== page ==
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A Typology of Governments and Governmental Affiliates

1 Pages Posted: 31 May 2013  

Ellen P. Aprill

Loyola Law School Los Angeles

Date Written: May 31, 2013

Abstract

There is much confusion as to how states and their political subdivisions are categorized and treated for purposes of the federal income tax. Many assume that a constitutional doctrine of intergovernmental tax immunity requires the federal government to refrain from taxing states and their political subdivisions. However, Supreme Court in cases such as New York v. United States, 326 U.S. 572 (1946), and Garcia v. San Antonio Transportation District, 469 U.S. 528 (1985), has rejected this position. Others believe that these governmental institutions are exempt under Internal Revenue Code (IRC section 115(1), which excludes “income derived from any public utility or the exercise of any essential governmental function and accruing to a State or political subdivision thereof, or the District of Columbia.”

In fact, however, the IRS does not treat IRC section 115 as the basis for exempting states and their political subdivisions. The IRS has concluded that the income of states and their political subdivisions are exempted from federal income tax under an implied statutory immunity. That is, these institutions are exempt from tax because, in general, no provision of the Internal Revenue Code taxes them at such. (There is one exception. IRC section 511(a)(2)(B) subjects state colleges and universities, however organized, to the unrelated business income tax.)

Moreover, any institution that is an integral part of a state or local government is also free of income tax under this implied statutory immunity. To be an integral part, the institution must be subject to control or substantial involvement by governmental officers and have a financial commitment from a state or political subdivision.

The IRS interprets IRC section 115 as applying to the income of an entity that is separate and distinct from a state or its political subdivision, that saves or makes money for the state or political subdivision, and whose assets revert to the state or political subdivision upon dissolution. In addition, the IRS balances public and private balancing in determining qualification for IRC section 115. In the view of the IRS, too much private benefit prevents IRC section 115 status, in the view of the IRS. As an example or entities that do qualify, many private ruling recognize IRC 115 status for pooled insurance funds of various political subdivisions.

For particular purposes – special rules for social security tax and federal unemployment tax and eligibility for governmental pension plans, the Internal Revenue Code refers to the category of “instrumentality” of a state government or political subdivision. Status as an instrumentality does not in and of itself qualify an institution for exemption. Nonetheless, institutions that qualify as instrumentalities also generally qualify as IRC section 115 entities, although the IRS applies a different set of tests to these two categories.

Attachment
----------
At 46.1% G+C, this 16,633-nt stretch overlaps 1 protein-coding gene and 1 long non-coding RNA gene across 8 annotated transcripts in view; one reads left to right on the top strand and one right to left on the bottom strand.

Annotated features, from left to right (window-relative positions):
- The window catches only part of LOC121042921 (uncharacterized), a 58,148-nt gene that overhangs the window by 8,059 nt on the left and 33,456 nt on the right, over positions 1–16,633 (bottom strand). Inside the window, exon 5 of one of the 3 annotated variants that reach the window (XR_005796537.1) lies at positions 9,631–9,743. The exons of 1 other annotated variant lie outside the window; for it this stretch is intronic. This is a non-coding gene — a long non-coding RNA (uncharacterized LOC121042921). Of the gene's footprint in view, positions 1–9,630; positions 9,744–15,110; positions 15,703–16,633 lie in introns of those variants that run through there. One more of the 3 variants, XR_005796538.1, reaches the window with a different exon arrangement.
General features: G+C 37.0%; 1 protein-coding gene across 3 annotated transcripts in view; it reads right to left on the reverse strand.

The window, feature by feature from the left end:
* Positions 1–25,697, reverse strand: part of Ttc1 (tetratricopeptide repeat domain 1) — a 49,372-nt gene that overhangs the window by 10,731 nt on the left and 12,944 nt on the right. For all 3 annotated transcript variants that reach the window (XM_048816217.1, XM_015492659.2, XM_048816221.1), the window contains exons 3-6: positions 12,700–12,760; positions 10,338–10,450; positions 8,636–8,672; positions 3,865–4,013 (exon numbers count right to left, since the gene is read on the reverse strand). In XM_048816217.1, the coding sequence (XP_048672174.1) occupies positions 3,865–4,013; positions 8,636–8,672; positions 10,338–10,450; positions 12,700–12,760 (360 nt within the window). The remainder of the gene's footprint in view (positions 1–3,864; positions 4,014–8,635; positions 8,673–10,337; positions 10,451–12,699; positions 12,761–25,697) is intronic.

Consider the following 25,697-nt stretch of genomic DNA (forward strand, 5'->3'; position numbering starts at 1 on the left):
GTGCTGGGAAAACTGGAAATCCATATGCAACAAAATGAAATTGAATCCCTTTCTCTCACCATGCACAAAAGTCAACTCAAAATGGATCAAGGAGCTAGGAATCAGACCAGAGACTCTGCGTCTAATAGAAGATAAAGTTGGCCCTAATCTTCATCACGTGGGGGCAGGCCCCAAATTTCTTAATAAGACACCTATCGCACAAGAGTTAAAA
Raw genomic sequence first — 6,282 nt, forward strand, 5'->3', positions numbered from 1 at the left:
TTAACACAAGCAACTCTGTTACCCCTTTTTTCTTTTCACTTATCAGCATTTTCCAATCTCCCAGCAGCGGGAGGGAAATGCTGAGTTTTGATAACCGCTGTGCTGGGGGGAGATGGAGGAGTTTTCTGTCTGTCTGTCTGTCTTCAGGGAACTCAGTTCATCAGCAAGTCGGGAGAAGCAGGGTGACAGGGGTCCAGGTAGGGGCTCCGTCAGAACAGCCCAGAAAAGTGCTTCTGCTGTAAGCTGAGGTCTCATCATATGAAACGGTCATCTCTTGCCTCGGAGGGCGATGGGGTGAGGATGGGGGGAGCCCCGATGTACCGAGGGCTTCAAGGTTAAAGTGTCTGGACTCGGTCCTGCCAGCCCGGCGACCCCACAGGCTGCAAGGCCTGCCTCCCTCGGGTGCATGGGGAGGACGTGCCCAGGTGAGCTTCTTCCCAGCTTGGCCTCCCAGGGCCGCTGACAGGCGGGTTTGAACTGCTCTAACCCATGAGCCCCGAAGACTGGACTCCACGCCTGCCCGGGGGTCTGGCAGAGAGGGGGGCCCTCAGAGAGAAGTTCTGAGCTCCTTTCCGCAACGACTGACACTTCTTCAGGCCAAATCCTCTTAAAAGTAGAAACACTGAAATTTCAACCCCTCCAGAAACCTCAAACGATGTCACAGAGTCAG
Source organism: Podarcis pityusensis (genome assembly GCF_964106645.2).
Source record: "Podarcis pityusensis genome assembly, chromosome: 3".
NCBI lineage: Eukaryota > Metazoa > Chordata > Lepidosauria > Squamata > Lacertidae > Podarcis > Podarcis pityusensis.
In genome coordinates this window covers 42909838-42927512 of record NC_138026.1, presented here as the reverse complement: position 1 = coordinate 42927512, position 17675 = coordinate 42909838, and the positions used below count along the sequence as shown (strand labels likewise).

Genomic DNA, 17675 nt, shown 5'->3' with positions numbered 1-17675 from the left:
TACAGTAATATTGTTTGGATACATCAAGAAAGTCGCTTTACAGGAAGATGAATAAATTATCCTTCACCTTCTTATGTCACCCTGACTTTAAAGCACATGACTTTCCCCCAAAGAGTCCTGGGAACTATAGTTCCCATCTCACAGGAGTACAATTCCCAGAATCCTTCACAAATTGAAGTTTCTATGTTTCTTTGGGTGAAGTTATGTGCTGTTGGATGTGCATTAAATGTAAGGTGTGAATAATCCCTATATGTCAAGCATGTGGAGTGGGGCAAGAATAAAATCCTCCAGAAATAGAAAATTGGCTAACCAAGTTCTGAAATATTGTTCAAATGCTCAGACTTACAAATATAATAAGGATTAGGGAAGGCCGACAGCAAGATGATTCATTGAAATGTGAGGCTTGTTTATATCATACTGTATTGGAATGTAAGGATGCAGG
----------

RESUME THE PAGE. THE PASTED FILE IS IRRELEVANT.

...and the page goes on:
To complicate these matters further, a governmental institution can in many cases choose to quality for exemption under various categories of IRC section 501(c), including 501(c)(3). To qualify as an IRC section 501(c)(3) entity, the governmental institution must be deemed to be a separate entity and be a clear counterpart of a charitable, educational, or similar organization. Governmental institutions may choose to qualify under IRC section 501(c)(3) for a variety of reasons, including easier fundraising and eligibility for property tax exemptions.

These five categories – political subdivision, integral part of a state or political subdivision, section IRC 115 entity, instrumentality, and IRC section 501(c) organization – form a complicated patchwork. A fire department, public library, hospital, or college may fall into one or several of these categories.

Two articles of mine have discussed in detail the federal income tax treatment governments and their affiliates: The Integral, the Essential, and the Instrumental: Federal Income Tax Treatment of Governmental Affiliates, 23 J. Corp l L. 803 (1998), available at http://papers.ssrn.com/sol3/papers.cfm?abstract_id=924607 and Excluding the Income of State and Local Governments: The Need for Congressional Action, 26 Ga. L. Rev. 421 (1992), reprinted at 6 Exempt Org. Tax Rev. 691 (1992).

Here, I offer, for easy reference, a one-page table summarizing filing requirements, charitable percentage limits, key authorities, and qualification requirements for each of these five categories.

Suggested Citation

Aprill, Ellen P., A Typology of Governments and Governmental Affiliates (May 31, 2013). Loyola-LA Legal Studies Paper No. 2013-26. Available at SSRN: https://ssrn.com/abstract=2272779 or http://dx.doi.org/10.2139/ssrn.2272779

Ellen Aprill (Contact Author)

Loyola Law School Los Angeles ( email )

919 Albany Street
Los Angeles, CA 90015-1211
United States
213-736-1157 (Phone)
213-380-3769 (Fax)

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